Sunday, February 25, 2024

How Trash Turned Into Peter Millar Apparel At Golf’s Biggest Party

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The foundational principle of zero waste has become more visible at this year’s WM
Phoenix Open.

Thousands upon thousands of plastic water bottles recycled at last year’s event – the most-attended on the PGA Tour – have been transformed into logoed shirts being displayed and sold near the front of the massive merchandise tent at TPC Scottsdale.

The special line from Peter Millar is part of a joint initiative with another North Carolina-based company: Repreve, which has turned more than 35 billion recycled plastic bottles into sustainable polyester through cutting-edge textile technology since its founding in 2007.

A high-end golf brand using Repreve’s sustainable polyester isn’t unique. Other well-known names do.

But a company like Peter Millar, recognized by NGF as one of the Top 100 businesses in golf, doing so in such a visible way brings more awareness to tournament sponsor WM’s efforts that make the Phoenix Open the largest zero-waste sporting event in the world. And provides a tangible example of the circularity of recycling and reuse. Twenty-seven discarded water bottles that a year ago might have been hauled out of a recycling bin at the world-famous 16th hole have now become a keepsake shirt with a WM logo that was eagerly snatched up by a fan.

“What’s so impressive is the amount of steps it takes to get (the material) into our factory, but what’s interesting is how this whole project really challenged Peter Millar,” the company’s director of marketing, Courtney Wilson, said during a walkthrough of the merchandise tent at the WM Phoenix Open.

“This whole project has really opened our eyes,” Wilson added. “It’s been an initiative of ours to become more sustainable with our practices, and the fashion industry in general does not have good reputation as far as reducing and reusing. We are trying to get better at that.”

The pattern of the special apparel line includes nods to the tournament – logos of the 16th hole and the Thunderbirds organization that runs the event – as well as various food and beverage graphics and other signature elements of the Phoenix area, like the saguaro cactus found throughout the course at TPC Scottsdale.

The process that turns a crunchy, empty water bottle into a soft fabric involves a lot of steps, but it’s one that’s become routine for Repreve, which sees its recycled performance fibers used by brands worldwide and is wholly owned by Unifi, one of the world’s leading textile manufacturers.

Material from the tournament goes through an initial sortation process at off-site facilities, where 500-pound bales are broken open by industrial equipment to separate various bottles and other items. Infrared sortation can determine if a laundry detergent container, for example, was mistakenly mixed in. Plastic labels are removed and other byproducts – caps, rings, aluminum, etc. – are taken out and sent to other outlet streams.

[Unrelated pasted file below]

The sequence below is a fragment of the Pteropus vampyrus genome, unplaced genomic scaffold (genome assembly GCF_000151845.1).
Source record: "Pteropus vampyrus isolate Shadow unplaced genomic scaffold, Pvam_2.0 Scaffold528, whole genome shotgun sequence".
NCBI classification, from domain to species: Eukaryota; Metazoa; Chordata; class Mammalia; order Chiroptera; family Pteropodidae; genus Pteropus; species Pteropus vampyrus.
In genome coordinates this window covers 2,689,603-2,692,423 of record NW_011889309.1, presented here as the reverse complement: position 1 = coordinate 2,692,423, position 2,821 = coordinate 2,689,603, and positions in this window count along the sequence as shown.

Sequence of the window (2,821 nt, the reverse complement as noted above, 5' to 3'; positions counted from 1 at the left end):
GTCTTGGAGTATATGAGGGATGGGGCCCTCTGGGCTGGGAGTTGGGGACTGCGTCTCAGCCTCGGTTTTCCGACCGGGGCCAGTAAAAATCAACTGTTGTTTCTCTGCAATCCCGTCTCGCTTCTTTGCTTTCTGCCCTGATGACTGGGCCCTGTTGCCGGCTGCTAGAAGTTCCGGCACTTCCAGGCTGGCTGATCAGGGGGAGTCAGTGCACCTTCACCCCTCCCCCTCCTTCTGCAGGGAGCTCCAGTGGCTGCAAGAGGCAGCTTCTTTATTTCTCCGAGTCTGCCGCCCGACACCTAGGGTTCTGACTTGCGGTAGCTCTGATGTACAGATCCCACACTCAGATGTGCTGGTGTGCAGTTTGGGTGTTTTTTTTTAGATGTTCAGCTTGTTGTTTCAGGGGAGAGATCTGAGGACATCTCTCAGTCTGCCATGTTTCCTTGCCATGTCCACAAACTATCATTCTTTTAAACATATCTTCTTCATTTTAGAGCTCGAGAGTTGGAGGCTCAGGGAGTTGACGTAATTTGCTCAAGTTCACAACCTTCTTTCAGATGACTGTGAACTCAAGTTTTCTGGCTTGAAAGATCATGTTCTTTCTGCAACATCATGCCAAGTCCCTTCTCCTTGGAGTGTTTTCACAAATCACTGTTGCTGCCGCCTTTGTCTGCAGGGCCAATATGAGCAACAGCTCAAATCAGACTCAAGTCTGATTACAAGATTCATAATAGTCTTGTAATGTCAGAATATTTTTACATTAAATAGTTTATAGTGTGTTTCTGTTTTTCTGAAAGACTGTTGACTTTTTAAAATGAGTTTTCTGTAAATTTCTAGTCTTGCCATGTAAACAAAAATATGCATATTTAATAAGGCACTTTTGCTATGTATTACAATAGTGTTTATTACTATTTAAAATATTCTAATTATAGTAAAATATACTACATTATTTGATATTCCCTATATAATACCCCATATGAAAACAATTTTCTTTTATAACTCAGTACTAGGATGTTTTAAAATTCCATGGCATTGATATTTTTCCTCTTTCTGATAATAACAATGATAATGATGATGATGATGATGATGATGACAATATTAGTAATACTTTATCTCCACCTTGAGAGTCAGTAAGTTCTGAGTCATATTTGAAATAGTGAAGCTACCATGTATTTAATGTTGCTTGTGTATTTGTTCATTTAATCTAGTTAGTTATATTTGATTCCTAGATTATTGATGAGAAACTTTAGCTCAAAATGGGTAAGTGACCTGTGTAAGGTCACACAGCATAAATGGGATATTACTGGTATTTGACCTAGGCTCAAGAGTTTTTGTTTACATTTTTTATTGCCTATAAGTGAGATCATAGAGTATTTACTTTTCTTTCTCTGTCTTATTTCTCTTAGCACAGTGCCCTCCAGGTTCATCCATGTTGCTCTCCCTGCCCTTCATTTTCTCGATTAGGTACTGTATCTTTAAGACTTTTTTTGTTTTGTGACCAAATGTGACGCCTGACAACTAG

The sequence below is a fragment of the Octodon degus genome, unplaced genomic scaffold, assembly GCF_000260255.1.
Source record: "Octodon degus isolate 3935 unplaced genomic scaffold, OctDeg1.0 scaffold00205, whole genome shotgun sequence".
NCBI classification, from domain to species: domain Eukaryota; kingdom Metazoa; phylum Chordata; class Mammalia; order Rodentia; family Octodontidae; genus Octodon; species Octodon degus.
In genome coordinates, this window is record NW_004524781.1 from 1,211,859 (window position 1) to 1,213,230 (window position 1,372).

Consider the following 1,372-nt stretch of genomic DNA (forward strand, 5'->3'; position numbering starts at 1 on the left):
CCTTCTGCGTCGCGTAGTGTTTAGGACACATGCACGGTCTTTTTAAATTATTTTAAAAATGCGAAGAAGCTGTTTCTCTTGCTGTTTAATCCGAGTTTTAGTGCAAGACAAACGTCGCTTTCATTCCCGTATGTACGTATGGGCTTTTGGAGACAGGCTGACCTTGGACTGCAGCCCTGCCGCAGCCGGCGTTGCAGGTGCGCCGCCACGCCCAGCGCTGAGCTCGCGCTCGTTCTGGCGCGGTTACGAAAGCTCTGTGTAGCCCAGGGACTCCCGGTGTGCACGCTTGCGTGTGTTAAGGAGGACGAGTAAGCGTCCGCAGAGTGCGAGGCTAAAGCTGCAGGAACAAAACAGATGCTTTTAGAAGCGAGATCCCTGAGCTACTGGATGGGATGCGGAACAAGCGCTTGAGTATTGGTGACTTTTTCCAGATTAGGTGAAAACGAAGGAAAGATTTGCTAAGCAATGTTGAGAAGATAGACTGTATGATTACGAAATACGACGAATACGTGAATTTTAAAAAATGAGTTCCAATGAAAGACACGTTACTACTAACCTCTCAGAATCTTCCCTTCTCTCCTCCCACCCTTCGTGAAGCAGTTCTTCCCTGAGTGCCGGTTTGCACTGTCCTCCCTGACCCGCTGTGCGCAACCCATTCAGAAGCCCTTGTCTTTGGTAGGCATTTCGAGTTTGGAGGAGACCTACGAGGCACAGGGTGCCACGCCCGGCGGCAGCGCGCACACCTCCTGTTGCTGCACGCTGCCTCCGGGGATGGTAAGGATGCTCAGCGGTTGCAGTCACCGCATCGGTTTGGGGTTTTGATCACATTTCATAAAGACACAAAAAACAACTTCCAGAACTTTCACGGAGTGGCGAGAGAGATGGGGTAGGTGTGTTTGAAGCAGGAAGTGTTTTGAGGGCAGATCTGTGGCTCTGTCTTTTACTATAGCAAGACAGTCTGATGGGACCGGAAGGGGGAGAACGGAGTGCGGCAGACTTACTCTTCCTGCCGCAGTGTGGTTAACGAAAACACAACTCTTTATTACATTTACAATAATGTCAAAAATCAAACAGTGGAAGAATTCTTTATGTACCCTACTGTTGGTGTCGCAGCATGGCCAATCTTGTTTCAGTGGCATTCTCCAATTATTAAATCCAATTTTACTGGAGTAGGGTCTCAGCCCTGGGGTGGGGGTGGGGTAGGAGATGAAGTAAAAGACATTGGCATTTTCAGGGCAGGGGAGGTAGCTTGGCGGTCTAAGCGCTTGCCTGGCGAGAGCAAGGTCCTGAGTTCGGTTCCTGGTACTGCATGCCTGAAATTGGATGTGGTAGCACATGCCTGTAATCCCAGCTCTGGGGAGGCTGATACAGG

The water bottles are cleaned and ground up into a clear flake that is either sold to external customers or is used to make Repreve yarn. Just to get to the flake stage, the amount of washing and sortation is so intensive that it’s able to be used into a number of food contact end uses.

There are several more stages before fibers become fabric.

The flake is melted in an extruder – almost like chocolate in a double boiler. Heated to 550 degrees, the flake goes from a solid to a molten polyester polymer. There are additional filtration stages (critical when many of the filaments are going to be finer than a piece of hair), with the emerging polymer cut up into balls or cubes of resin. This solid will become liquid again, fed into a big metal cylinder and spun, eventually extruded through what looks like a big showerhead. Instead of water, however, it is molten polymer that is stretched like taffy into small strands of continuous filament, bundled together and wound up as a lubricant is applied.

The final step is texturizing. This ensures the soft feel characteristics ultimately needed for the final garment, before the fabric manufacturer – Peter Millar in the WM collaboration example – produces, dyes and prints the fabric that is turned into the golf shirts or lightweight hoodies sold at the merchandise tent.

While it might not be fully appreciated by many fans at the tournament, the end product is a source of pride for the companies involved when it comes to quality standards, performance attributes and, of course, more awareness of sustainability practices within the golf fashion space.

“It has to be comfortable for the sport and it has to feel great to showcase that Repreve is delivering on that without being from virgin petrochemical resources,” said Meredith Boyd, a chemist by trade who is the Executive Vice President and Chief Product Officer of Repreve’s parent company, Unifi.

“This collection just showcases that so wonderfully. It means Repreve, in particular, is engineered to be at that highest quality standard. I think it helps folks understand recycled does not mean lower quality.”

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